Prove there's a god.

Since: Jul 08

Columbus, OH

#762638 Jul 27, 2014
From another thread:

The Strange Case of a Possible First Century Fragment of Mark

On his website, Daniel B. Wallace, an apologetic professor at Dallas Theological Seminary, mentions his announcement in February 2012 that a *probable* first century fragment of Mark has been recovered from antiquity.

His post is dated March of that year and claims a book would be published in 2013.

http://danielbwallace.com/2012/03/22/first-ce...

Guess what? We've entered the last half of 2014 and no book yet. A delay of the book's publication could suggest problems with the find. Or not.

So I went looking for info.

What I found both bothered me but also suggests Wallace's claim *may* have merit.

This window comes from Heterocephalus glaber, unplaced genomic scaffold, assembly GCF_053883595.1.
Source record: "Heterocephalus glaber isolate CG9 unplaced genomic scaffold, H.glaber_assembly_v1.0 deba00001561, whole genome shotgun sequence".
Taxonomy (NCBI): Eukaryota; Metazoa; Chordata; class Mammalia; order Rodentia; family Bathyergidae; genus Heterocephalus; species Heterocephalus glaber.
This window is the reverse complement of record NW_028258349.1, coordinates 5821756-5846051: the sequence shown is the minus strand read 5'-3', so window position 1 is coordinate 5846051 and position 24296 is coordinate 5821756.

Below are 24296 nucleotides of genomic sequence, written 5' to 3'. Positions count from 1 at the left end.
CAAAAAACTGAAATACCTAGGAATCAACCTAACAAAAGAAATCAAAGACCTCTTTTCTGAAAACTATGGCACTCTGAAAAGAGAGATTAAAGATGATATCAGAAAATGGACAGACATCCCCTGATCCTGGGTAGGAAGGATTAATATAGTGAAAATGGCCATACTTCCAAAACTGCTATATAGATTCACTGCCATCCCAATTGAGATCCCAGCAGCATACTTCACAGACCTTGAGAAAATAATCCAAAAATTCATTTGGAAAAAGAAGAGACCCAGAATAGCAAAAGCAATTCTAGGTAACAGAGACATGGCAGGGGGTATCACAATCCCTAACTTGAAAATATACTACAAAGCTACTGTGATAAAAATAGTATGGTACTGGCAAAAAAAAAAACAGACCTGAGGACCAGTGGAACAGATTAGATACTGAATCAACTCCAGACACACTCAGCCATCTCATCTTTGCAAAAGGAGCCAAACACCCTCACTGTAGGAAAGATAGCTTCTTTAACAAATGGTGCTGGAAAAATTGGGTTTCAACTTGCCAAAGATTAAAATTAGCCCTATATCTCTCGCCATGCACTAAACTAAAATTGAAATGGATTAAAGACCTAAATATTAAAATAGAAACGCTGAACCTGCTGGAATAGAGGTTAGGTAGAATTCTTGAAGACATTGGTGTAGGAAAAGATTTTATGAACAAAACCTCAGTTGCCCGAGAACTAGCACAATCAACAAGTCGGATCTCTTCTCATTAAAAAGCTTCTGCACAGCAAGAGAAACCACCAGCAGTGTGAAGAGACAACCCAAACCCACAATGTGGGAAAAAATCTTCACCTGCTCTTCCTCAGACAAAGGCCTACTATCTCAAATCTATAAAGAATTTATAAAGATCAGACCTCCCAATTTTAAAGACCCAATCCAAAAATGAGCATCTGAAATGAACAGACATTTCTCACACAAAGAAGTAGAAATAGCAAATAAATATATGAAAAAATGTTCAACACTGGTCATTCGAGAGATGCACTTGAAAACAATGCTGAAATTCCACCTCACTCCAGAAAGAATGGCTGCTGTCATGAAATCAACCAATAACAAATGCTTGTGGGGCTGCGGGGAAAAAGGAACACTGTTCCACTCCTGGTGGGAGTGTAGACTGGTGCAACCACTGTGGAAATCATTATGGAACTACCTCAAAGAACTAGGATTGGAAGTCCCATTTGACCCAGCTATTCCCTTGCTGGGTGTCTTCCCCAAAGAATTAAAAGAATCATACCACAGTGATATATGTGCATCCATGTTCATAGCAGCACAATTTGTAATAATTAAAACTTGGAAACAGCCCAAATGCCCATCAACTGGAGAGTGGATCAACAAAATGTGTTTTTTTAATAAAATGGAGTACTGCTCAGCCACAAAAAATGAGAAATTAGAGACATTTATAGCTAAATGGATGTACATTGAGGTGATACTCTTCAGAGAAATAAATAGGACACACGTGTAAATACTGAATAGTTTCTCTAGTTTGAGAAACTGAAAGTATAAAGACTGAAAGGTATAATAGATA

But first a short background. Very early fragments of Christian texts are rather rare, and none of them date earlier than the 2nd century, with the earliest being a fragment of John from the first half of that century. So a 1st century fragment of Mark would be a significant find. In addition, the six fragments of other Christian texts Wallace mentions at the above link, suggesting a 2nd century date for them, also would be significant, but not nearly so much so as a 1st century fragment of Mark.

Now enter Hobby Lobby, the closely-held corporation that successfully challenged application of part of "ObamaCare" to it because of the owners' Christian beliefs.

The family that owns Hobby Lobby has put together a massive collection of ancient or otherwise rare biblical texts, and, according to the NYT, they have been on a recent buying spree to expand that collection:

http://www.nytimes.com/2010/06/12/business/12...